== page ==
This morning’s (Aug. 9) JOLTS report for May was the best we have seen since the immediate rebound from the pandemic lockdowns. There was yet another record level continued all of the unfilled job openings, yet another new record low in layoffs and discharges, an enhanced number of people quitting their jobs, and finally – for the first time this year – a huge number of new hires, setting a new m/m record high outside of the immediate lockdown rebound last year.
Here are the month over month percentage changes for each of those metrics:
As noted above, headline job openings (blue), which have been making new all-time records for the month, were finally joined by a nearly 700,000 gain in actual hires (gold):
Voluntary quits also rose, and are higher than any other prior month except this past April:
The record number of people voluntarily quitting their jobs (meaning they are not eligible for unemployment benefits) is testimony to the record robustness of the jobs market.
Finally, while total separations (light blue, left scale) are at normal levels, layoffs and discharges (violet, right scale) declined to yet another all time low:
This is a market that is beginning to arrive at a new equilibrium, after having been out of equilibrium for most of this year. Almost nobody is getting laid off, but lots of people are quitting. But the big change is, while there are continued record openings, finally there is hiring outpacing the level of new openings to fill them.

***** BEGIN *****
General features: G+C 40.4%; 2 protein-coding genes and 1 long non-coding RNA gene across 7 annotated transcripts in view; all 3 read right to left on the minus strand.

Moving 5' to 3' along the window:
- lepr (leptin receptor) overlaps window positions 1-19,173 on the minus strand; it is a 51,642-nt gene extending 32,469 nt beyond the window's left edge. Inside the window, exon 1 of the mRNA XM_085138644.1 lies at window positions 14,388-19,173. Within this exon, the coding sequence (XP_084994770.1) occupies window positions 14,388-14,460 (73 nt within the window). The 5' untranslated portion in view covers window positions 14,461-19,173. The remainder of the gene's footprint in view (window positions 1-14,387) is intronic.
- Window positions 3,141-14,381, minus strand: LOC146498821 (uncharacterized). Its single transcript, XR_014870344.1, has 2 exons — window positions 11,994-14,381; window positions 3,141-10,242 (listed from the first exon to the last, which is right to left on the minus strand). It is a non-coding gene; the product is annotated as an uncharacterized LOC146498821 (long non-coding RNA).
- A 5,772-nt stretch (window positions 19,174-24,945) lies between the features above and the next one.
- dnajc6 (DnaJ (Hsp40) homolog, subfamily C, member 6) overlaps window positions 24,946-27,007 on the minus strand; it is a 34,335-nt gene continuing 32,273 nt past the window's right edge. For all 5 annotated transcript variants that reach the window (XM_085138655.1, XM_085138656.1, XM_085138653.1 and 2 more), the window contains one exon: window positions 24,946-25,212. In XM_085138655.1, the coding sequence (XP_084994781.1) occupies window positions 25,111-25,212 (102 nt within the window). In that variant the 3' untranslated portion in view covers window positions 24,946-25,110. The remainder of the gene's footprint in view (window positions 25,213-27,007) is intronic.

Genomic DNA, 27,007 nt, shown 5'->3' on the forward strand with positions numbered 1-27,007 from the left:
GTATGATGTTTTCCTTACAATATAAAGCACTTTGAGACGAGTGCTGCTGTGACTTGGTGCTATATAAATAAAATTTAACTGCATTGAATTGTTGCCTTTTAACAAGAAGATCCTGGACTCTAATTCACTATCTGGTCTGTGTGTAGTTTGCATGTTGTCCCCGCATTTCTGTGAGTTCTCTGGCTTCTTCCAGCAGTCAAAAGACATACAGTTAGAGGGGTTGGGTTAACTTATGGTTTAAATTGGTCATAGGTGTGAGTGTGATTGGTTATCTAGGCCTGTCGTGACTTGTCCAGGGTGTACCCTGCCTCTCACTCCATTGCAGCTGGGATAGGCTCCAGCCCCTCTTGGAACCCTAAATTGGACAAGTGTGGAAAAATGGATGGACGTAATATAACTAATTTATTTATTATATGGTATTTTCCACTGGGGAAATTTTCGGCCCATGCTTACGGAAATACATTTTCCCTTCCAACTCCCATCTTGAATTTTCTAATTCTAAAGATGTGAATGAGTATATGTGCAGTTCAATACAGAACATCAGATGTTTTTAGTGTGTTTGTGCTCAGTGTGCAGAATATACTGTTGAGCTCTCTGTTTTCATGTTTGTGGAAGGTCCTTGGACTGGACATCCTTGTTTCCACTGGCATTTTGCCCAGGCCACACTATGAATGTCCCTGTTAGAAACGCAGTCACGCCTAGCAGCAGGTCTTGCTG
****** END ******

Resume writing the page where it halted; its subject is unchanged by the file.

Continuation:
I want to share two other graphs that I came across recently. The first, from Wolf Richter, shows that continued unemployment claims have declined in the aggregate in States that have cut off pandemic unemployment benefits vs. those that have retained them:
One drawback of this graph is that we can’t tell if the difference is driven by just one or two of the big States, but I think it makes a valid point that is also consistent with this second graph, which I have posted previously but was forwarded to me again last week:
Together, these show that while undoubtedly for some of those people not entering the job market continued pandemic jobless benefits are an issue, for many more the lack of COVID safety in the locale where they live, the unavailability of reasonable-cost child care, or the generally low pay for the labor required, are keeping them on the sidelines.
A great deal depends on the course of the Delta wave. If it burns through the dry tinder and recedes over the next 45 days, then we may see openings gradually level off and begin to decline, while hiring continues to increase sharply. If not, well, . . . .